Florida’s House of Representatives recognized Jamaican broadcaster Diana “Lady D” Blake-Taylor for her significant contributions to Central Florida’s community through her broadcasting, entrepreneurship, and humanitarian efforts. The title of Blake-Taylor’s autobiography was placed in the Congressional Record by Florida House Representative the Honorable Darren Soto so that her contributions will become an enduring part of the history of the United States.
Taylor’s passion for mentoring and preparing children to face life in the “real world” is demonstrated via her weekly radio program, “Young People’s Forum” every Tuesday on WOKB 1690 AM, 100.7 FM, and live streaming on Facebook. Her activities have earned her recognition from community leaders, law enforcement organizations, and politicians.
“Lady D” is an iconic presence in her community, well known for her business ventures and her radio programs over the past 40 years and for her success in bringing Caribbean expatriates in Central Florida together. She noted that when she started out, the community had no voice, and now there are numerous Caribbean radio shows that offer a diversity of programming to the community.
Diana Blake-Taylor was born near Spaldings, Clarendon, in Jamaica. She attended Baillieston Primary School and then went to Clarendon College and Holmwood Technical High School before she migrated to the United States in 1969 to settle in the Bronx, New York. She attended school in New York, and that is where she met her husband. Her parents ran a business in their hometown and had instilled their entrepreneurial spirit in their daughter, so after she married, she and her husband opened a record and electronics store in the Bronx, which continued in business until 1976 when the couple moved to Miami, Florida, and started a long-haul trucking business in 1980. They then moved to Orlando and opened a store selling Caribbean groceries and other products, and they operated a gas station as well. When Blake-Taylor wanted to advertise the business to the community, she found that there was no radio station willing to do so. She ultimately found a Spanish radio station that permitted her to buy time on Sunday afternoons. Her program became increasingly popular, and more Caribbean businesses started opening in the community, which allowed her to expand her time on the radio until she was broadcasting a daily program from noon to eight in the evening, six days per week. She used the broadcasting platform to spread Caribbean culture throughout Central Florida, which resulted in even more growth for Caribbean businesses and more diversity in radio programming.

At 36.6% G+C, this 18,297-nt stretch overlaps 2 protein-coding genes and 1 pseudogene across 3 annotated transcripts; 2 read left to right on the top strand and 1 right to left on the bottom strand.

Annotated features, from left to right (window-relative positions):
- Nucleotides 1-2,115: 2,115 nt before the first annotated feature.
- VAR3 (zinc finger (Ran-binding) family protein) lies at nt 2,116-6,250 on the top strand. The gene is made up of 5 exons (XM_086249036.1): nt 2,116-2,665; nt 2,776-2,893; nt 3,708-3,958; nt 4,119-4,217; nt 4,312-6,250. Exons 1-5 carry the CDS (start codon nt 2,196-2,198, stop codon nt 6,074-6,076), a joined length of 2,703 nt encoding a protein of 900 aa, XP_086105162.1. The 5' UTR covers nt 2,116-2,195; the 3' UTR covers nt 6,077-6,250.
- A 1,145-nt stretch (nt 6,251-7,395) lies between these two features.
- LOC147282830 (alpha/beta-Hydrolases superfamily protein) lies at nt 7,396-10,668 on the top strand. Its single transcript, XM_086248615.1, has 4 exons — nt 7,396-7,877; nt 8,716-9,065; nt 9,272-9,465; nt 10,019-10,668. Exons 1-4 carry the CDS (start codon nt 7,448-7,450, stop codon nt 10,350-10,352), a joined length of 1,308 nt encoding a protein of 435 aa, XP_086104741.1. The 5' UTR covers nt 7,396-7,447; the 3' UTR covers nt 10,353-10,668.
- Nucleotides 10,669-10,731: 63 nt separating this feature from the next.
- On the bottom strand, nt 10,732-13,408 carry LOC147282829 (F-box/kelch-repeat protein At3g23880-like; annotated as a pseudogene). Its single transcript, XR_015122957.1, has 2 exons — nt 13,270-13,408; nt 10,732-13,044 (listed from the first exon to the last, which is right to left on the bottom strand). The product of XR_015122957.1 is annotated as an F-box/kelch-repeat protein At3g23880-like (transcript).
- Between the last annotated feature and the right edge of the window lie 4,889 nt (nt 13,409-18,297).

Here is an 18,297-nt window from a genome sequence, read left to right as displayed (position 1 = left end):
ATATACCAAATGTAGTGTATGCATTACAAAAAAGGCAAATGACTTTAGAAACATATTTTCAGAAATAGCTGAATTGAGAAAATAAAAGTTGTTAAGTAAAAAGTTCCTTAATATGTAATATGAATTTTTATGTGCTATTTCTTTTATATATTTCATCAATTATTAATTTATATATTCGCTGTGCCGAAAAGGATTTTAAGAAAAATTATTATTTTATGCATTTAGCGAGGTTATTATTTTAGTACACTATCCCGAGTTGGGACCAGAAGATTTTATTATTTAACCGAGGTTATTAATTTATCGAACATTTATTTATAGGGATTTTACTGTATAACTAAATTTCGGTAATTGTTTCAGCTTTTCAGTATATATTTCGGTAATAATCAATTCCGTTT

Blake-Taylor recognized the need to allow young people to also have a voice in the community and started a radio show to appeal to that demographic. She is known for her outreach efforts and uses her personal funds to provide for children’s education and help parents who have suffered difficult situations. She credits her mother with inspiring her to help those less fortunate than she is. “God blessed me to be a blessing to others,” she believes. Her family business is now managed by her oldest daughter, and the other children also have roles in the company, which provides work for individuals who live in the community.
While Blake-Taylor is semi-retired, she continues with her radio program. She has received numerous awards and honors during her career in recognition of the major contribution she has made to the Caribbean community in Central Florida.